From May 5, Iris van Herpen work is included in the new Costume Institute exhibition, Manus x Machina
On May 5, the Metropolitan Museum of Art will open its new Costume Institute exhibition, “Manus x Machina,”, where Dutch designer Iris van Herpen exhibits her latest designs next to Lagerfeld and Chanel. Exploring the relationship between the handmade and the machine-produced in fashion, the show will feature more than 100 haute couture and ready-to-wear pieces. The goal? To show how the lines between the high-tech and the artisanal are blurring in fashion as we move further into the 21st century.
Over 120 pieces of haute couture and ready-to-wear fashion are yours to discover in Manus x Machina: Fashion in an Age of Technology. The exhibition explores the creative process and unravels how designers are reconciling the handmade with the machine-made in fashion. Galleries will focus on embroidery, feather work, artificial flowers, and pleating alongside innovative processes such as 3D printing, computer modeling, and more.
This text is conducted by “Fashion and technology are inextricably connected, more so now than ever before,” said Thomas P. Campbell, Director and CEO of The Met. “It is therefore timely to examine the roles that the handmade and the machine-made have played in the creative process. This exhibition proposes a new view in which the hand and the machine, often presented as oppositional, are mutual and equal protagonists.” In celebration of the exhibition opening, The Met’s Costume Institute Benefit, also known as The Met Gala, will take place on Monday, May 2, 2016. The evening’s co-chairs will be Idris Elba, Jonathan Ive, Taylor Swift, and Anna Wintour. Nicolas Ghesquière, Karl Lagerfeld, and Miuccia Prada will serve as Honorary Chairs. This event is The Costume Institute’s main source of annual funding for exhibitions, publications, acquisitions, and capital improvements.
Iris van Herpen, Autumn/Winter 2013– 14 haute couture;Courtesy of The Metropolitan Museum of Art, Photo © Nicholas Alan Cope
Iris van Herpen stands for a reciprocity between craftsmanship and innovation in technique and materials. She creates a modern view on Haute Couture that combines fine handwork techniques with digital technology .Van Herpen forces fashion to the extreme contradiction between beauty and regeneration. It is her unique way to reevaluate reality and so to express and underline individuality. The essence of van Herpen is expressing the character and emotions of a woman and to extend the shape of the feminine body in detail. She mixes craftsmanship- using old and forgotten techniques- with innovation and materials inspired on the world to come.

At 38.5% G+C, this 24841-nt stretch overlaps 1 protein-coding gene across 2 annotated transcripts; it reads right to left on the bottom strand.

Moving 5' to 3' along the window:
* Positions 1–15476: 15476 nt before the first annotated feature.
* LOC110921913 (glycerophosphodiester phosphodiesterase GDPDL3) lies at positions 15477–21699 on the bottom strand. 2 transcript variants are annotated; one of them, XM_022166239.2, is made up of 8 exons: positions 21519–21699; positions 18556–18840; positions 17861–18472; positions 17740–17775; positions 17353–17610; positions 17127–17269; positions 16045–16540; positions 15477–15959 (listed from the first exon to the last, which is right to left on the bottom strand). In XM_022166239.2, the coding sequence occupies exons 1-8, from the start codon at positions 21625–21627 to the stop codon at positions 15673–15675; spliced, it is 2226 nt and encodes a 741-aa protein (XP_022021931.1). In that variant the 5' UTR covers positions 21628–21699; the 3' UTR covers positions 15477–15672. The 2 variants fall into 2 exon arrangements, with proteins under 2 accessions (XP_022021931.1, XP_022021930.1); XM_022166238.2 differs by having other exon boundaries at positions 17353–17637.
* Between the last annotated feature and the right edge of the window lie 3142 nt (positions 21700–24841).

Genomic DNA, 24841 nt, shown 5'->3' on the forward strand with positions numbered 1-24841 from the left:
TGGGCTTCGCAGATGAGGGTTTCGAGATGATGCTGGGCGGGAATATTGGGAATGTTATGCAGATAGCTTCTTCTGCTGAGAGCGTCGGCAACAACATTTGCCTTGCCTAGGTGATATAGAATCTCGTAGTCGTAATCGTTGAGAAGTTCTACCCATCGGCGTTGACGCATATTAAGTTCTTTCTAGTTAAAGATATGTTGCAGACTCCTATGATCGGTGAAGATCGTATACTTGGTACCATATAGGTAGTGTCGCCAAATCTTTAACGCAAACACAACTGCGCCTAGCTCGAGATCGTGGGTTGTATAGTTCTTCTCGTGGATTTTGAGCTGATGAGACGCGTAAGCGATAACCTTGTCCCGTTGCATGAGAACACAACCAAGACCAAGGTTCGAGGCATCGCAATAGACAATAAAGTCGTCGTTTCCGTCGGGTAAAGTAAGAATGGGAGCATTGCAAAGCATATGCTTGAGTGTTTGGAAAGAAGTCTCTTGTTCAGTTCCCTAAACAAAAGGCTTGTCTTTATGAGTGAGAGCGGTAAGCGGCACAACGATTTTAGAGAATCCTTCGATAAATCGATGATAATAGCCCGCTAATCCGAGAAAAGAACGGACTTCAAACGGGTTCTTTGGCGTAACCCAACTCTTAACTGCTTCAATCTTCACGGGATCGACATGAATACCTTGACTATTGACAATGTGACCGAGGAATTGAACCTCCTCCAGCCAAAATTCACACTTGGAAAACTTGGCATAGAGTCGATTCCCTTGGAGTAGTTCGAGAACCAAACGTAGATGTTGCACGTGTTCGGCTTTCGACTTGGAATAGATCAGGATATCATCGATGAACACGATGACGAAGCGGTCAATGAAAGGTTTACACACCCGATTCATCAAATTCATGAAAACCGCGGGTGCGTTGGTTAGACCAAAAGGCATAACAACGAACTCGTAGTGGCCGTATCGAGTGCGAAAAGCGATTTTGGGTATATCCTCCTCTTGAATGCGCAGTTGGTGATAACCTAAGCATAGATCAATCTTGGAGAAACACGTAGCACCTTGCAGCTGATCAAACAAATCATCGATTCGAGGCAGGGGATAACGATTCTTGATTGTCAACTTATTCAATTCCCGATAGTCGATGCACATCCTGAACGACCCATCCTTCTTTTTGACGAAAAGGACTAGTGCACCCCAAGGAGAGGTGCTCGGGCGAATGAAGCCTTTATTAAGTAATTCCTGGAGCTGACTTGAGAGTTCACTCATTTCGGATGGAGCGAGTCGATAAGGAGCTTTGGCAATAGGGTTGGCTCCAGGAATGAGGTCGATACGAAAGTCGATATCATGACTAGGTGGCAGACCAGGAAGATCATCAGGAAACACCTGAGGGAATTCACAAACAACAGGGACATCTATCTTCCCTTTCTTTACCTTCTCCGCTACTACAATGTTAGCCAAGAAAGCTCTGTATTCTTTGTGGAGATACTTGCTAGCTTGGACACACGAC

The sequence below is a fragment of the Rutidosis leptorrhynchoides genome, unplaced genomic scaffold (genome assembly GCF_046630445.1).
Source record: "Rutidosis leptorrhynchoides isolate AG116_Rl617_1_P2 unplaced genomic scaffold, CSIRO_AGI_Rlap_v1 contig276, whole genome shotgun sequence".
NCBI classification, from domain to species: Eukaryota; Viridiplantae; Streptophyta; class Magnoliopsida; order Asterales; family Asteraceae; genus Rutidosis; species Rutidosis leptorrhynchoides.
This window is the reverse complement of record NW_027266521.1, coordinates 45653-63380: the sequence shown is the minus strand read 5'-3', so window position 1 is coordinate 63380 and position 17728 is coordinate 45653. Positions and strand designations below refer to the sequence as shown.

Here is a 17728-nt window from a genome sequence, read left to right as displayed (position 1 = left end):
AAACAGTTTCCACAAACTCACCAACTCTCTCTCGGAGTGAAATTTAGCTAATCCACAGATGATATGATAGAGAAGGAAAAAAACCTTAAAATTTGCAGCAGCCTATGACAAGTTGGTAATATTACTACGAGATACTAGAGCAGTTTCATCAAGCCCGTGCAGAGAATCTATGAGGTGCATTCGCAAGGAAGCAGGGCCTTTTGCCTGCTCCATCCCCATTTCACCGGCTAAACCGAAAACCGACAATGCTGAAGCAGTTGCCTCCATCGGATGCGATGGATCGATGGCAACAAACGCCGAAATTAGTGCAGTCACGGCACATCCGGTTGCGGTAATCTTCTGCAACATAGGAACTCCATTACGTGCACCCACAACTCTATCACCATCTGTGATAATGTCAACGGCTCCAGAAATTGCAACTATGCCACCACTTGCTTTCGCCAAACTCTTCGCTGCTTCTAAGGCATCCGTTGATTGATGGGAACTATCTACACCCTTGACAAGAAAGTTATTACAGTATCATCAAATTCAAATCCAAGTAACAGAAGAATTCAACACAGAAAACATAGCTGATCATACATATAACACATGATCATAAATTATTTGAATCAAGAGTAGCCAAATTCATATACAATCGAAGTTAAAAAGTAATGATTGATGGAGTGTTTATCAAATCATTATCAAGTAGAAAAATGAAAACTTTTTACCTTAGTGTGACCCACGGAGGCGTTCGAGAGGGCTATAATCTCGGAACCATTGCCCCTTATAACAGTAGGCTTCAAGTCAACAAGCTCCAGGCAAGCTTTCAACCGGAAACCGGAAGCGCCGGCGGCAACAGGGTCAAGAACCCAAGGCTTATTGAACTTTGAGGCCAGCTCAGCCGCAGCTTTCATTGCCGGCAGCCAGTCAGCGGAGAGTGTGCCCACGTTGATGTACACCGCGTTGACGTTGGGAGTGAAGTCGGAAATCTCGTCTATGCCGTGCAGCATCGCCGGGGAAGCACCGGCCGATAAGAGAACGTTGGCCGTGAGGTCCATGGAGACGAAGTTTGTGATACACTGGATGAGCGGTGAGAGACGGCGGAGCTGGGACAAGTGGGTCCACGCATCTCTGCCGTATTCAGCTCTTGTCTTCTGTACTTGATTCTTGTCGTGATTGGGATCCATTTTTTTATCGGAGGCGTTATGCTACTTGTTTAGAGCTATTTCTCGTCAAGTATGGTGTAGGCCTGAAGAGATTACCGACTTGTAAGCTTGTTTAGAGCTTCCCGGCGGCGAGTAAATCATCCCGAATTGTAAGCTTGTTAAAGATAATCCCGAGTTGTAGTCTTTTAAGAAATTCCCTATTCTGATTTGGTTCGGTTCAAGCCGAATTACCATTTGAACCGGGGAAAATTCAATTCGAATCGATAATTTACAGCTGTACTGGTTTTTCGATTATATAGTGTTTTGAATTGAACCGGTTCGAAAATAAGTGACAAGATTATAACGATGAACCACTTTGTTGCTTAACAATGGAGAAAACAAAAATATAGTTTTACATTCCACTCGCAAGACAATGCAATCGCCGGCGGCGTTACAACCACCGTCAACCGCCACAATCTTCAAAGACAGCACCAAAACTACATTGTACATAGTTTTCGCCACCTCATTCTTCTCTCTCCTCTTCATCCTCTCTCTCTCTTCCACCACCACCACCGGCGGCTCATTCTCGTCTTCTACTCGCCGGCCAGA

“For me fashion is an expression of art that is very close related to me and to my body. I see it as my expression of identity combined with desire, moods and cultural setting. In all my work I try to make clear that fashion is an artistic expression, showing and wearing art, and not just a functional and devoid of content or commercial tool. With my work I intend to show that fashion can certainly have an added value to the world, that it can be timeless and that its consumption can be less important then its beginning. Wearing clothing creates an exciting and imperative form of self-expression. ‘Form follows function’ is not a slogan with which I concur. On the contrary, I find that forms complement and change the body and thus the emotion. Movement, so essential to and in the body, is just as important in my work. By bringing form, structure and materials together in a new manner, I try to suggest and realize optimal tension and movement.”
Iris her designs require every time an unique treatment of material or even the creation of complete new materials. For this reason, Van Herpen prefers interdisciplinary research
and often collaborates with other artists or scientists.
The Met presents over 5,000 years of art from around the world for everyone to experience and enjoy. The Museum lives in three iconic sites in New York City—The Met Fifth Avenue, The Met Breuer, and The Met Cloisters. Millions of people also take part in The Met experience online. Since it was founded in 1870, The Met has always aspired to be more than a treasury of rare and beautiful objects. Every day, art comes alive in the Museum’s galleries and through its exhibitions and events, revealing both new ideas and unexpected connections across time and across cultures.